Added on July 15, 2018
Oral cancer is a potentially fatal form of Head and Neck Cancer. In 2005, the World Health Organization ranked oral cancer as the 11th most prevalent cancer in world. Oral cancer represents for 3 percent of all new cancer cases in the United States, accounting for a higher proportion of all cancers than skin melanoma or ovarian cancers. It is estimated that over 51,000 new cases of oral cancer will be diagnosed in the United States in 2018.
Oral cancers are largely asymptomatic and do not tend to cause pain. As such, many oral cancers are diagnosed at a late stage. Sixty percent of oral cancers are only discovered when the cancer has already spread to other areas of the body. Due to the late diagnosis of many oral cancers, the mortality rate of oral cancers tends to be particularly high. Late diagnosis of oral cancer has a very high mortality rate, with a 5 year survival rate of only 9%. Fortunately, with regular check-ups and early detection the 5 year survival rate jumps to 85%.
Oral cancer can develop in any of the following places:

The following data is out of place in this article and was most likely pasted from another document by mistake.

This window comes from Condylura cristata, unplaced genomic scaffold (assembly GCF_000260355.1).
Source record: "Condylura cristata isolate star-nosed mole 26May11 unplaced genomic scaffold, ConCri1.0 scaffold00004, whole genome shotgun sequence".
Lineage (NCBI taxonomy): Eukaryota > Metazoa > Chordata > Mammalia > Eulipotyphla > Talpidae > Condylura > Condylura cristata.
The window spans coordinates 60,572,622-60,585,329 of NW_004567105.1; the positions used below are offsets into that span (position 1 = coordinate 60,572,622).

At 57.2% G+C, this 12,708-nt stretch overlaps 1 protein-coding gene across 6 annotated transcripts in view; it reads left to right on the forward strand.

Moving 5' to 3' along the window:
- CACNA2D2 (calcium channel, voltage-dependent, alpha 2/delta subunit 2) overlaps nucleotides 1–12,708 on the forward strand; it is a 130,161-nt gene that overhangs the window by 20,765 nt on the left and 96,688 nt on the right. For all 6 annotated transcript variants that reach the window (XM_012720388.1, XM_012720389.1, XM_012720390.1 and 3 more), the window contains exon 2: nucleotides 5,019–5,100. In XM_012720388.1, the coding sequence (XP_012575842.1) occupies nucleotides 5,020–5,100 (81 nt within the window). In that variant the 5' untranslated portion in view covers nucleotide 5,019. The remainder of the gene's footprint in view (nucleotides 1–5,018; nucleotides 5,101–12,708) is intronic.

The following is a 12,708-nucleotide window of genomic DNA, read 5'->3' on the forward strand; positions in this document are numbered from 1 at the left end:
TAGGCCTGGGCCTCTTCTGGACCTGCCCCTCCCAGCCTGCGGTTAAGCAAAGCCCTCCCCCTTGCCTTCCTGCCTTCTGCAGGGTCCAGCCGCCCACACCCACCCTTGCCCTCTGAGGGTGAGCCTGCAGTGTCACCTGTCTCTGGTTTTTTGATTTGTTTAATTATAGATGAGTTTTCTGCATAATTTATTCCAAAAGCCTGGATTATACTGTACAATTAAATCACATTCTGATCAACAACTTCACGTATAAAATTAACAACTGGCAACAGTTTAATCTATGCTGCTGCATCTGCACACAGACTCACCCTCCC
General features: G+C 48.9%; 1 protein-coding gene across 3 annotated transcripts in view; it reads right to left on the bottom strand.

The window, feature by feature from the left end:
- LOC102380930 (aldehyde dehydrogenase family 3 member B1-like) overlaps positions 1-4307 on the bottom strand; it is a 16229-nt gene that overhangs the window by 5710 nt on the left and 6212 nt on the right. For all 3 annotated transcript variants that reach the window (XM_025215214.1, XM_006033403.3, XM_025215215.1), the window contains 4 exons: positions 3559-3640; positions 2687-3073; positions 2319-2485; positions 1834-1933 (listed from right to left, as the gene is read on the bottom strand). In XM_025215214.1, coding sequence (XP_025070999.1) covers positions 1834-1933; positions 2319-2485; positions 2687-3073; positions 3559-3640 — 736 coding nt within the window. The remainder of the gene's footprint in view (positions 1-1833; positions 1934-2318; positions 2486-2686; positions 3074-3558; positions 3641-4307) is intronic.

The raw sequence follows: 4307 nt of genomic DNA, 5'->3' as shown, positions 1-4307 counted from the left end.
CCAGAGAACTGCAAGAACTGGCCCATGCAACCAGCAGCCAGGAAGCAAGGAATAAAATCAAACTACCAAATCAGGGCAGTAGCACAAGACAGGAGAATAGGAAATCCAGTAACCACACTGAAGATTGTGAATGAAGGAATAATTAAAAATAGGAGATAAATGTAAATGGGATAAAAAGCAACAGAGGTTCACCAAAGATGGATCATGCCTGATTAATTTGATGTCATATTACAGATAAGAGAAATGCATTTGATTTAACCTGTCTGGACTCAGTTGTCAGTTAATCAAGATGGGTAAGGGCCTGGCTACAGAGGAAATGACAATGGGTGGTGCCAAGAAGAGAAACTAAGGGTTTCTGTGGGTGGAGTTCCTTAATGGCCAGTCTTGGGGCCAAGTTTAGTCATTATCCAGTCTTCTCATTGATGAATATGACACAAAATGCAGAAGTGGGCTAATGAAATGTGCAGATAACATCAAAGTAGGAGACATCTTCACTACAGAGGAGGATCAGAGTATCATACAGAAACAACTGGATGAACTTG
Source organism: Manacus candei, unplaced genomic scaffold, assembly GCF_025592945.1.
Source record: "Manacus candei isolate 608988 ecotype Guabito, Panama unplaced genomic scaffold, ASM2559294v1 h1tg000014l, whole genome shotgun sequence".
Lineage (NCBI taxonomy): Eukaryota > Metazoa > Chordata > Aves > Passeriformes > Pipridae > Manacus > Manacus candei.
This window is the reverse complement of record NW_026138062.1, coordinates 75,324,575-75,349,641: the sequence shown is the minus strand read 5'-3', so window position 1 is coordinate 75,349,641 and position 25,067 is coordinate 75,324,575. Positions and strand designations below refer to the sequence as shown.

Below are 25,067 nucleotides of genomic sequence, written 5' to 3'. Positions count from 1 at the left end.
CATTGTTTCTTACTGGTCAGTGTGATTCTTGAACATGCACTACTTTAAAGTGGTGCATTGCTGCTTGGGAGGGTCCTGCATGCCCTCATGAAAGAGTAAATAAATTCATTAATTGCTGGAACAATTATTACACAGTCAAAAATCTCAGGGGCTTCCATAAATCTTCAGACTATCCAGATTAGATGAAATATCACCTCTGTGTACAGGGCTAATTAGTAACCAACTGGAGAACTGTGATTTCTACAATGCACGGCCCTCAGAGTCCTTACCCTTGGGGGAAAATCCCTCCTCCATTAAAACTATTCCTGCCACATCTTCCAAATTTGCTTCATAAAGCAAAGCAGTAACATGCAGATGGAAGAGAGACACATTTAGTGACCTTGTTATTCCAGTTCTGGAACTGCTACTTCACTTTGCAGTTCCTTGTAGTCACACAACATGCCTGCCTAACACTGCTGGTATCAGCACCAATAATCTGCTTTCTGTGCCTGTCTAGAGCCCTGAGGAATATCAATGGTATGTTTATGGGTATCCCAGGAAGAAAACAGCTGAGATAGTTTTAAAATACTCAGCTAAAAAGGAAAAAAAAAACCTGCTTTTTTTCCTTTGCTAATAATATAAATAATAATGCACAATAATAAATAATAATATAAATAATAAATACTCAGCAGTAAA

An important aspect in the early detection of oral cancer is identifying individual risk factors. Broadly speaking, the main risk factors for oral cancer are:
Pre-cancerous and early cancerous lesions are asymptomatic and usually present as a white or red patch. These lesions can advance into ulcerations. Oral cancer can present as:
As part of your initial oral examination and regular check-ups, your dentist will conduct an oral cancer screening to look for any abnormalities. If any suspicious areas are detected, your dentist will collect a sample of the suspicious tissue from the area and send it to a laboratory for microscopic analysis. Depending on the area of the oral cavity involved, your dentist may refer you to a specialist for collection of the tissue sample.
We are pleased to be able to offer oral cancer screening to patients with state-of-the-art technology. Call us today on to reserve your appointment with one of our knowledgeable and friendly dentists.